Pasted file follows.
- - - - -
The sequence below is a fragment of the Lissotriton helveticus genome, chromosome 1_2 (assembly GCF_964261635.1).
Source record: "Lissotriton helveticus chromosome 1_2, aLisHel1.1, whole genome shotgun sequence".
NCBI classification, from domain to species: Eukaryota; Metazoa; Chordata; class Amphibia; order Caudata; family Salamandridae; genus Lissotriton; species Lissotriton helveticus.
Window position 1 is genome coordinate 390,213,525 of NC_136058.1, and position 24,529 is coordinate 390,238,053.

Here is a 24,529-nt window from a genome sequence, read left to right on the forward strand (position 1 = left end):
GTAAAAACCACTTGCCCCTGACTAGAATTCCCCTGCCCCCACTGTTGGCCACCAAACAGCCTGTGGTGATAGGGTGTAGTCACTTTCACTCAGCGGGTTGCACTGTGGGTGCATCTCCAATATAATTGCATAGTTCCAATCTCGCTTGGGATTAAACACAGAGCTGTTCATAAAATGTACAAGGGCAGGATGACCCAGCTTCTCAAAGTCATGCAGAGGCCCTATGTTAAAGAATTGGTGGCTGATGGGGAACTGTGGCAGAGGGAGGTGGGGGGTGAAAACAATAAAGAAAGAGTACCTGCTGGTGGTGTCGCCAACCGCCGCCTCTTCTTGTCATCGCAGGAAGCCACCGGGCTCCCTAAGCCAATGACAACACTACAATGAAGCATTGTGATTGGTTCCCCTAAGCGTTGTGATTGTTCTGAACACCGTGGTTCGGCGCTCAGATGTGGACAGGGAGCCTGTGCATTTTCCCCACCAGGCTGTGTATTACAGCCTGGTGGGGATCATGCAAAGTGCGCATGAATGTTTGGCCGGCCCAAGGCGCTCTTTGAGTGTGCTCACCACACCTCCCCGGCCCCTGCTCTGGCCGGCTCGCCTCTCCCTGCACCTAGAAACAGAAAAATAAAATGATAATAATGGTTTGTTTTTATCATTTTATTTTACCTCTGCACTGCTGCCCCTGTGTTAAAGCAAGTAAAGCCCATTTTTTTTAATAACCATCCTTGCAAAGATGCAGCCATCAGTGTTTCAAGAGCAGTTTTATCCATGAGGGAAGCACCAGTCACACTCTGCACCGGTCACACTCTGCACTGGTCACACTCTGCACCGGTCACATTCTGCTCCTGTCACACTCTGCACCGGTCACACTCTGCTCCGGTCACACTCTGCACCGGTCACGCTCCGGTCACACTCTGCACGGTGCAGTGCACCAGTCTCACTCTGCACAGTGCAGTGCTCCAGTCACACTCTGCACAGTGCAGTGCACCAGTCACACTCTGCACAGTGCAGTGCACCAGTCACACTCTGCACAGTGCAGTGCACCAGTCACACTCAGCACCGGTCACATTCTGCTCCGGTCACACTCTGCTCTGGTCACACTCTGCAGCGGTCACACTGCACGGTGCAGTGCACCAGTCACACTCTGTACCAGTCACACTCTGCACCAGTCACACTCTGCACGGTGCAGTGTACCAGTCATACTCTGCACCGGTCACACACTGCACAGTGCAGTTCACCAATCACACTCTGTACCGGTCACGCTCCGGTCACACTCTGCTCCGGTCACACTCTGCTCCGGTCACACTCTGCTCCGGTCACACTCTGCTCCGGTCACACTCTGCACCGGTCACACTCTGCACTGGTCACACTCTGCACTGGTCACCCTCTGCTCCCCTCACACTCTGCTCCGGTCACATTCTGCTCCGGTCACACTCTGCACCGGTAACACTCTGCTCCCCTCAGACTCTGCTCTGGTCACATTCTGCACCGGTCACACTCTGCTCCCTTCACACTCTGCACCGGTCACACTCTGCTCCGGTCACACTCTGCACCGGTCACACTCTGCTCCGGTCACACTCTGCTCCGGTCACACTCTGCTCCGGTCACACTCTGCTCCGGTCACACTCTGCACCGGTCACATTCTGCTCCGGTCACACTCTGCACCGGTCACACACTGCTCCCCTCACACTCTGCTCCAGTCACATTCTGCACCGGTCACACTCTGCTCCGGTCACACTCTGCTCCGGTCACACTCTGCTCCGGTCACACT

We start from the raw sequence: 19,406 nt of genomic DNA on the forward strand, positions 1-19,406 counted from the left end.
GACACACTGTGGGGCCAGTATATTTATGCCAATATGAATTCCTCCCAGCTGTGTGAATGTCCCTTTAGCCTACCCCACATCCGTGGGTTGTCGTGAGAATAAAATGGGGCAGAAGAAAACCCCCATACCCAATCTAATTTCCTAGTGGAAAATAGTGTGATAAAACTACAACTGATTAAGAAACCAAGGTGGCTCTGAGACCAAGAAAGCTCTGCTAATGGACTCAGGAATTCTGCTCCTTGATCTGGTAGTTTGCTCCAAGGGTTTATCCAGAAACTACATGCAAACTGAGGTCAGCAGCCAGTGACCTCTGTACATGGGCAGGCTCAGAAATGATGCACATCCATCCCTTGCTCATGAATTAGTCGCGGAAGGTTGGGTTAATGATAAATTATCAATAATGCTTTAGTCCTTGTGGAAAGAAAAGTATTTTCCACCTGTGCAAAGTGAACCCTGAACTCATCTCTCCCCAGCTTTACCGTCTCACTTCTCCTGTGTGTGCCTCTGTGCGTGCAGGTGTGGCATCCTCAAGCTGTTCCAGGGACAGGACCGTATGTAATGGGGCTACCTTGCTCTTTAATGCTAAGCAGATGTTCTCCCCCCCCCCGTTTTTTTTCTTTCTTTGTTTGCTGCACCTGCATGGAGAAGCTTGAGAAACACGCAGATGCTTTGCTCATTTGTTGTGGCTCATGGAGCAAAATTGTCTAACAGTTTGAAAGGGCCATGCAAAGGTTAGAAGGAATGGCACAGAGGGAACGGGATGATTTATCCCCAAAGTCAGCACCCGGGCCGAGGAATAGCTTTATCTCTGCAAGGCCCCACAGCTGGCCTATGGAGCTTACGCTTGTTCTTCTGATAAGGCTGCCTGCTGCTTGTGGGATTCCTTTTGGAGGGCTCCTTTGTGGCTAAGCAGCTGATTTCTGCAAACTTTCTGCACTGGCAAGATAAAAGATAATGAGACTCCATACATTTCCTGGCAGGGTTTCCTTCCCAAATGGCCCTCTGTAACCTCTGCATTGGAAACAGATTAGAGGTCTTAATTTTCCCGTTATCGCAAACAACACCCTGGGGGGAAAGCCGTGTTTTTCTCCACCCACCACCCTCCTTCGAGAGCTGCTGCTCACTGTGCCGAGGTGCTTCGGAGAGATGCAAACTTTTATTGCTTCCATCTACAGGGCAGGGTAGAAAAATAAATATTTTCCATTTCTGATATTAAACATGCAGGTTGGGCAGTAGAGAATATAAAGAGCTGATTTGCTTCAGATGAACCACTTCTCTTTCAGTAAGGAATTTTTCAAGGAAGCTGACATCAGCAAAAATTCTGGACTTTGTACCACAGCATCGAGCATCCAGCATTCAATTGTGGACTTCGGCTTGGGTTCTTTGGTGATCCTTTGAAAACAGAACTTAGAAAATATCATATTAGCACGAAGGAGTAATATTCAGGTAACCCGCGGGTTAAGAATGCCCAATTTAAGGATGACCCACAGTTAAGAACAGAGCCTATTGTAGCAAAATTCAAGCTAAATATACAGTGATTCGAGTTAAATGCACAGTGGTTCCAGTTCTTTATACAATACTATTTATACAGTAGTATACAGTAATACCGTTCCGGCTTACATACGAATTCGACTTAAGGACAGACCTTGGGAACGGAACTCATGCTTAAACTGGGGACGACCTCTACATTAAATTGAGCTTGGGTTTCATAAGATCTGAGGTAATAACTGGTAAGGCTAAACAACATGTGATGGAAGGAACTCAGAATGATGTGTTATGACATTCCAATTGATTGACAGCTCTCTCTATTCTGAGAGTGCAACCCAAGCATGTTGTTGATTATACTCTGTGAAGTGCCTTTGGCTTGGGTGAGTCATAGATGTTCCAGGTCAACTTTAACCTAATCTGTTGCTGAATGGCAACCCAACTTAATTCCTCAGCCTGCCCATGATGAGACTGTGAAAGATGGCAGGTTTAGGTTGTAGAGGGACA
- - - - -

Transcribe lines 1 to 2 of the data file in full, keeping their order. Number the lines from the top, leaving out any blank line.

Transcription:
The sequence below is a fragment of the Lissotriton helveticus genome, chromosome 1_2 (assembly GCF_964261635.1).
Source record: "Lissotriton helveticus chromosome 1_2, aLisHel1.1, whole genome shotgun sequence".